D&D 5E The Mystery of the 5E Dungeon Master's Guide

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Chaotic Looseleaf
I'm still confused.
If the box set isn't a starter box or an intro product..what is it?

It is a starter box and an intro product. Why don't you think it is? It's a rulebook, an adventure, a set of pregenerated characters, and a set of dice. Anyone can buy the Starter Set and play a game of D&D with a group of friends, just like buying any board game. The only difference is that in a board game you have a board and playing pieces, and in D&D someone has to /be/ the board and the playing pieces. That's why the Starter Set is aimed at the "dungeon master" -- he's the one who needs the most support. The players are just following his lead.


Wandering. Not lost. (He/they)
Mearls, on twitter, in response to a question about combat.
More in-depth combat will be in the DMG.

I don't think we're really prepared for how things are going to be laid out. The DMG is going to be much more about options and additional content and much less about how to manage a group of friends who want to pretend to be elves.

[MENTION=77]Talath[/MENTION] will post about this in a few hours. :cool:


I'm confused by what product is being marketed to what group.
How can the starter set be marketed to DMs primarily? What is the intro product for players?
So the DMs guide will be for expereinced DMs only and assume that they bought the starter? That doesn't make any sense at all.

Shouldn't the DMs guide be written for BOTH experienced Dms and new ones?
The Starter Set is to introduce a new would-be DM to the game.
The introduction for a new would-be player to the game is: go to wizards.com/dnd/players (this is a made-up URL as an example, by the way) and create a character.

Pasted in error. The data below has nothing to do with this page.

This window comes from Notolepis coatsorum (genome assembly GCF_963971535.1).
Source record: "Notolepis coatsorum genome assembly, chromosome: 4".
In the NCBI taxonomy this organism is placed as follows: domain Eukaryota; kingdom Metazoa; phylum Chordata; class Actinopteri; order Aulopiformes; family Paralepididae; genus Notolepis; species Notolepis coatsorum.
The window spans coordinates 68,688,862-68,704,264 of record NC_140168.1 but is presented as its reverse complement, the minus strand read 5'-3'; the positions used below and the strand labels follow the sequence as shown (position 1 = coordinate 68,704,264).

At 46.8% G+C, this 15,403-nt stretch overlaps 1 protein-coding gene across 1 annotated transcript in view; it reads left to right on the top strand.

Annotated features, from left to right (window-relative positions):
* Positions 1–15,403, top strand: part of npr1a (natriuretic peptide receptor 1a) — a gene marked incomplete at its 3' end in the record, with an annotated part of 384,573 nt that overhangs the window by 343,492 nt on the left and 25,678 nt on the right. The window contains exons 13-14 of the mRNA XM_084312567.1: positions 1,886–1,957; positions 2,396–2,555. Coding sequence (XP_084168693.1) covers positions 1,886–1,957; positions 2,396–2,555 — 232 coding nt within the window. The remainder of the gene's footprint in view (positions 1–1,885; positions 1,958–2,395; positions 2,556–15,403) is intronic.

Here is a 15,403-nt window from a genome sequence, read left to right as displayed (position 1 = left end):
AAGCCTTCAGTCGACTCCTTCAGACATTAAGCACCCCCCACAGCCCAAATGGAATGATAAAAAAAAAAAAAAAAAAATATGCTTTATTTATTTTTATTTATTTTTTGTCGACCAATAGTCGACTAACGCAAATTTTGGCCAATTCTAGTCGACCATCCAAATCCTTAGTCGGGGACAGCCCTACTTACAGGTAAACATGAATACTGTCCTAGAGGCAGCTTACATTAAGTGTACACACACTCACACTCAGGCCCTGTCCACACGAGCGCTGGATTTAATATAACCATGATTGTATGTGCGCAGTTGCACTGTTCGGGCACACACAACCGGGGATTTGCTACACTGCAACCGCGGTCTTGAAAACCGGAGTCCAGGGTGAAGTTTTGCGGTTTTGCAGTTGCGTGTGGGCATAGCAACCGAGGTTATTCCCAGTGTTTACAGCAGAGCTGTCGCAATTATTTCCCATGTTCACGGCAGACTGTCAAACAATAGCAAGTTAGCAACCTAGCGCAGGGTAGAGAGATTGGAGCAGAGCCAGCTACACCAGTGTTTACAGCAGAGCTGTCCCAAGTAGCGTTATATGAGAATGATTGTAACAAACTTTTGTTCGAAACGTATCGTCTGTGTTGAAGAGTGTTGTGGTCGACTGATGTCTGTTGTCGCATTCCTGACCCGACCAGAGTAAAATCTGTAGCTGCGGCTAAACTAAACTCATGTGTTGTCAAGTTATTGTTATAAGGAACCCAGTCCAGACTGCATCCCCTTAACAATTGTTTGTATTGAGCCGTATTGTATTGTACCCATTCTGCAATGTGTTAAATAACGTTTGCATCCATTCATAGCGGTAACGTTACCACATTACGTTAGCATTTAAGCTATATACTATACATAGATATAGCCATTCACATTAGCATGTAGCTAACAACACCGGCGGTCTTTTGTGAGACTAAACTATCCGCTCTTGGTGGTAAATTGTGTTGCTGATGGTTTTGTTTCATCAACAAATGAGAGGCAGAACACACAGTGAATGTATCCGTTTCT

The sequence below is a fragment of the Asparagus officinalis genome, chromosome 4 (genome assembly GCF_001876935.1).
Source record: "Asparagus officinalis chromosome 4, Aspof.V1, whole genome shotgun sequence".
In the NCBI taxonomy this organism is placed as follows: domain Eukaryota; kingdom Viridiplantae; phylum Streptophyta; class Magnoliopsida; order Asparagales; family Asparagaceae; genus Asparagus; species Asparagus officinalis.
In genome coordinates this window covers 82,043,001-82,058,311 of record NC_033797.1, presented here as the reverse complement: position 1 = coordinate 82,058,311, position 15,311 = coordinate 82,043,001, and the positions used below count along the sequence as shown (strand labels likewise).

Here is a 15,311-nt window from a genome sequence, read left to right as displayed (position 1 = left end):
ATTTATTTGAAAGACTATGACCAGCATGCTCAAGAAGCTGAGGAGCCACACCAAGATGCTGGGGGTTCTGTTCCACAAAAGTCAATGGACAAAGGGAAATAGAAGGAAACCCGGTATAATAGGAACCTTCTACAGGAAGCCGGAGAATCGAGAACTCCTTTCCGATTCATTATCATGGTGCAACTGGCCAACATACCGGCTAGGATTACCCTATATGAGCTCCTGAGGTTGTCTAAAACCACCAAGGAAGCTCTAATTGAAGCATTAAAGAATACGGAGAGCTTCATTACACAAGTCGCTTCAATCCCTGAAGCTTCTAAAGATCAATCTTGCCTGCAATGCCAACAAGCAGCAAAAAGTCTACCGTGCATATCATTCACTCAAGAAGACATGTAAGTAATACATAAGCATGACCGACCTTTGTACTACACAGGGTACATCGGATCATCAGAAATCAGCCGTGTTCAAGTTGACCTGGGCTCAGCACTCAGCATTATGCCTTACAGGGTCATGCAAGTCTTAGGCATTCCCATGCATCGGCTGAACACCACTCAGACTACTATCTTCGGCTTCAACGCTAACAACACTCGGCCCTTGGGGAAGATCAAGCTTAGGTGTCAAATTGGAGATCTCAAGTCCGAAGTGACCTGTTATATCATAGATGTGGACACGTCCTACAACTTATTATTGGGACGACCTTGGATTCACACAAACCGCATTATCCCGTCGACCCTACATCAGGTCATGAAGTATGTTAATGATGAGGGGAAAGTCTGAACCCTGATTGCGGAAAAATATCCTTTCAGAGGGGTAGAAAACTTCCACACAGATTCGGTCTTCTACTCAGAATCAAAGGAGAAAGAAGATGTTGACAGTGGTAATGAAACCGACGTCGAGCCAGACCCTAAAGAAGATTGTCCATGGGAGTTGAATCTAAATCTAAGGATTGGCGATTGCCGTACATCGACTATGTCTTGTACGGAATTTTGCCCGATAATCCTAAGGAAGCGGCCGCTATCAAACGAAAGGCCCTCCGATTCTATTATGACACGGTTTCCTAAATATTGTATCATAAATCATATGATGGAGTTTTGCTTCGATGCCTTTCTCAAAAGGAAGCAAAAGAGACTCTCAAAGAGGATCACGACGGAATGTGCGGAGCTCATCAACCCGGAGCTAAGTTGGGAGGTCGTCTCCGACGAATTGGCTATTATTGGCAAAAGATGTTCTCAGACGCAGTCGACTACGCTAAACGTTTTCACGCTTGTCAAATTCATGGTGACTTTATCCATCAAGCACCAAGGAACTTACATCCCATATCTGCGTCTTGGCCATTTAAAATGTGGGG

The Starter Set owner must find players to DM. The character creators who've gone to the website must find a DM to guide them. That's it, really.

Basically, the introduction for players is free and you can download those rules online. The introduction to actually running the game as a DM is that Starter Set.

This is how I understand it, at least.

I think it's a good that there might be less, "Here's how you DM" entries for new DMs in the DMG, those can fill books. Some advice is helpful, but I'm not the biggest fan about reading such things every edition.


Just a few weeks ago Mearls was asking us what we wanted to see in the book. It made me think they hadn't even started on the book past the tables needed to build encounters.

I really do not want to have whole sections on what kind of players I might have in my group. I want advice on World Building, monster creation, magic item creation, and how to deal with PCs that have other jobs like merchants, shop owners, or nobility. I want to know about followers. What kind of hierarchy makes up a typical kingdom. What are the responsibilities of a knight of the kingdom? Almost all of my questions are outside of the dungeon. Inside of the dungeon stuff should already be in the book since it's called Dungeon Master's Guide.


I used to think that the great GM guides had great GM advice. But, man, I have read so much of the same thing over and over and over again... This is how to start a group, these are the different kinds of players, these are the different styles of games, this is how to deal with problem players...it's almost getting as bad as opening a book and reading, "What is an RPG? Well, have a seat, Timmy, and let me tell you..."

So, while I think GMing advice is useful to those that haven't roleplayed a lot in their lives, and a good campaign requires a lot more than knowing what crunch to use where, I just skim over those pages now, and look forward to a DMG that has less advice and more system.

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